Sunday, January 9, 2011

Networking vs Soliciting

I believe in the power of networking to grow a business and to open doors to new opportunities and relationships.   But there is a fine line between “networking” and “soliciting” and if you cross that line you run the risk of damaging relationships to the point of damaging future business.

We know it when we see it – when someone is soliciting us, when they are trying to “sell” us something.   These are often the folks we avoid at networking functions, we don’t read their emails and rarely return their phone calls because we’re sure they just want to “sell” us something and if we’re not interested we don’t want to waste our time.    

So what is the difference between “networking” and “soliciting”?   Let’s look in the dictionary.  According to Websters…

Networking - : “the exchange of information or services among individuals, groups, or institutions; specifically : the cultivation of productive relationships for employment or business”

Soliciting - : “to approach with a request or plea”

The key difference between “networking” and “soliciting” can be found in one word – “relationships”.  True networking is about developing relationships that may or may not lead to a “sale”.   It’s about developing trust and a relationship that is mutually beneficial to both parties.   Good “networkers” know that networking is not about “closing the deal” but rather about opening the doors that may eventually lead to new business and valuable relationships.   Often times that business doesn’t come from the people they are networking with directly – but from the people those people know.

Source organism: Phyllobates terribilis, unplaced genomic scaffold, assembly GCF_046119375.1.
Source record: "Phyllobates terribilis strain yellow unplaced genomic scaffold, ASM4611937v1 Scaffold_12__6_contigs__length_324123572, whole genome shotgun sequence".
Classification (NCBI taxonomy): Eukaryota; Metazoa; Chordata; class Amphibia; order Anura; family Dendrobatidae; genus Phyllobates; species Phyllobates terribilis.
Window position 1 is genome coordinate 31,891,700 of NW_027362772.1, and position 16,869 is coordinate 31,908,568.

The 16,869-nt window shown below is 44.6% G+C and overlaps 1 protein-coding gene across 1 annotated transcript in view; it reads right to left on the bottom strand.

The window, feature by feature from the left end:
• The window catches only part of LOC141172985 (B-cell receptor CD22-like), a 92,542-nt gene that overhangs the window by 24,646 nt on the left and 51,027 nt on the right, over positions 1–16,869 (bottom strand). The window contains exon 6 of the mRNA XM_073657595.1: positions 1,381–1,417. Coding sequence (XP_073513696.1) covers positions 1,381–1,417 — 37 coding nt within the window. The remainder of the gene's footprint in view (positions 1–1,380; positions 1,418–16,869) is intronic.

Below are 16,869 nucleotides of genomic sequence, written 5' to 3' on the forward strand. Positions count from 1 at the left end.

It may take time to reap the benefits from networking – to see the results in one’s bottom line.  But patience is the key to success.  When you try to force a “sale” upon someone with whom you don’t yet have a relationship – you not only risk losing the sale – you risk losing the potential to build a “relationship” that may have lead to a sale eventually or to a valuable referral.   Once you turn someone “off” it becomes very difficult to re-establish a relationship.

So get out there and network – keeping in mind that it’s all about building relationships.  Like the classic tale of the “tortoise and hare” – take it easy, take it slow and don’t focus on making the “sale”.  Patience and persistence always wins in the end.

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